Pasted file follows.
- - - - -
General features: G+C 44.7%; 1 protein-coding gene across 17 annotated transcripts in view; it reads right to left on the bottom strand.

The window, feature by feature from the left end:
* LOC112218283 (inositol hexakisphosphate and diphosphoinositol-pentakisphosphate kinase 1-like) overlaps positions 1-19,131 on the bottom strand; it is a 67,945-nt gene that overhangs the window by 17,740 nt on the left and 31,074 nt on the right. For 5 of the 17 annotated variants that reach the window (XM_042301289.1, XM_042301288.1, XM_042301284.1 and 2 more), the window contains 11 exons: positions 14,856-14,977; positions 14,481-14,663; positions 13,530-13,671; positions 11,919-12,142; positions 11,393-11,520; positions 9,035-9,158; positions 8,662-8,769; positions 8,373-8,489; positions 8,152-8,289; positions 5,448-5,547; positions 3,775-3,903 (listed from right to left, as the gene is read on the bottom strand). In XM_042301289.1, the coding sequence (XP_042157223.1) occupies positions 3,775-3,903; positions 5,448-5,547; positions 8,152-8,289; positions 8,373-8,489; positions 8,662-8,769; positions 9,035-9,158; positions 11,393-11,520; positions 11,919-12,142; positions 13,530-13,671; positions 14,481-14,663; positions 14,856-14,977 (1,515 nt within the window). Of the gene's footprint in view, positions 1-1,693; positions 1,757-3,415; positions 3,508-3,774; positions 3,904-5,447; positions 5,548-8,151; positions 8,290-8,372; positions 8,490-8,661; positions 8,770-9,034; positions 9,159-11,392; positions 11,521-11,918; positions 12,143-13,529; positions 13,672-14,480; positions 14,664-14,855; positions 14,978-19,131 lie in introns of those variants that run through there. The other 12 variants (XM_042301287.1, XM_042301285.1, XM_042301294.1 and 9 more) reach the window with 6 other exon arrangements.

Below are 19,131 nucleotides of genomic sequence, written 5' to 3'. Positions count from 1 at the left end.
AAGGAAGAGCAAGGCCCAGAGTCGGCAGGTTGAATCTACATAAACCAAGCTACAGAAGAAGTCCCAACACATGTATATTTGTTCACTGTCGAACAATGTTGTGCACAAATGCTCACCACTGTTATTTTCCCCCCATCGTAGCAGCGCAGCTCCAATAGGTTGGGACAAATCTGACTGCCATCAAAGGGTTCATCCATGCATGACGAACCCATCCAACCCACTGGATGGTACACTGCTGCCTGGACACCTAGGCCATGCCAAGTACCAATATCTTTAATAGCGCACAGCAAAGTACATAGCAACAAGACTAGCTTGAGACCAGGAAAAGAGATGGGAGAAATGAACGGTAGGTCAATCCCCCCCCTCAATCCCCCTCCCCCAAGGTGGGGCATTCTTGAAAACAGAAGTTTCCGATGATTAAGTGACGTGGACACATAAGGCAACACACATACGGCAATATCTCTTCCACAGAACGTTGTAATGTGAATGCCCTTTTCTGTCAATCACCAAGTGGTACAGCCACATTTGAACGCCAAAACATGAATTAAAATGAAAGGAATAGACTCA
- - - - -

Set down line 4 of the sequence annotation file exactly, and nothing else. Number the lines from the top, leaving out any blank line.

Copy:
Below are 19,131 nucleotides of genomic sequence, written 5' to 3'. Positions count from 1 at the left end.